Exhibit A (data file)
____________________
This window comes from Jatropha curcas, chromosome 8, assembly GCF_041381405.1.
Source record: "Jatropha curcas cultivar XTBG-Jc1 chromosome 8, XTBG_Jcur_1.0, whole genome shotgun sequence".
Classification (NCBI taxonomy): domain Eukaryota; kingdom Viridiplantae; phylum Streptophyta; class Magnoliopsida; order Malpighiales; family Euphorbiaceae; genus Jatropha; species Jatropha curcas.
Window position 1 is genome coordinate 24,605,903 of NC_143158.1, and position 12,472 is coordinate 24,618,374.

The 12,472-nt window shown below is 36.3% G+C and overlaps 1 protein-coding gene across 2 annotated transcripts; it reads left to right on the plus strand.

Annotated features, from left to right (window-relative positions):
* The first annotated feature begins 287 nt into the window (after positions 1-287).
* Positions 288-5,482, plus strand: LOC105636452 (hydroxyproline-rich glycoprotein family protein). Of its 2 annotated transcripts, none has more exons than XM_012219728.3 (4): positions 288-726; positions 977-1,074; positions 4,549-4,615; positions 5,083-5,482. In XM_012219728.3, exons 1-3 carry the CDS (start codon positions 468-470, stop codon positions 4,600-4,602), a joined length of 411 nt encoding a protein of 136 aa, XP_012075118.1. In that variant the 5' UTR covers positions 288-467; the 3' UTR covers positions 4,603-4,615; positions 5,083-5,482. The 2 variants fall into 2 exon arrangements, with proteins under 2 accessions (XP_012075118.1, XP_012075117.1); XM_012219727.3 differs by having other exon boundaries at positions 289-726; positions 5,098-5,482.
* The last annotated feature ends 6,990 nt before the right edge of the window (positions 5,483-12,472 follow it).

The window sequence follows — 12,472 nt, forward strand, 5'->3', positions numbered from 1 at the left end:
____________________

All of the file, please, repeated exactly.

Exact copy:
This window comes from Jatropha curcas, chromosome 8, assembly GCF_041381405.1.
Source record: "Jatropha curcas cultivar XTBG-Jc1 chromosome 8, XTBG_Jcur_1.0, whole genome shotgun sequence".
Classification (NCBI taxonomy): domain Eukaryota; kingdom Viridiplantae; phylum Streptophyta; class Magnoliopsida; order Malpighiales; family Euphorbiaceae; genus Jatropha; species Jatropha curcas.
Window position 1 is genome coordinate 24,605,903 of NC_143158.1, and position 12,472 is coordinate 24,618,374.

The 12,472-nt window shown below is 36.3% G+C and overlaps 1 protein-coding gene across 2 annotated transcripts; it reads left to right on the plus strand.

Annotated features, from left to right (window-relative positions):
* The first annotated feature begins 287 nt into the window (after positions 1-287).
* Positions 288-5,482, plus strand: LOC105636452 (hydroxyproline-rich glycoprotein family protein). Of its 2 annotated transcripts, none has more exons than XM_012219728.3 (4): positions 288-726; positions 977-1,074; positions 4,549-4,615; positions 5,083-5,482. In XM_012219728.3, exons 1-3 carry the CDS (start codon positions 468-470, stop codon positions 4,600-4,602), a joined length of 411 nt encoding a protein of 136 aa, XP_012075118.1. In that variant the 5' UTR covers positions 288-467; the 3' UTR covers positions 4,603-4,615; positions 5,083-5,482. The 2 variants fall into 2 exon arrangements, with proteins under 2 accessions (XP_012075118.1, XP_012075117.1); XM_012219727.3 differs by having other exon boundaries at positions 289-726; positions 5,098-5,482.
* The last annotated feature ends 6,990 nt before the right edge of the window (positions 5,483-12,472 follow it).

The window sequence follows — 12,472 nt, forward strand, 5'->3', positions numbered from 1 at the left end: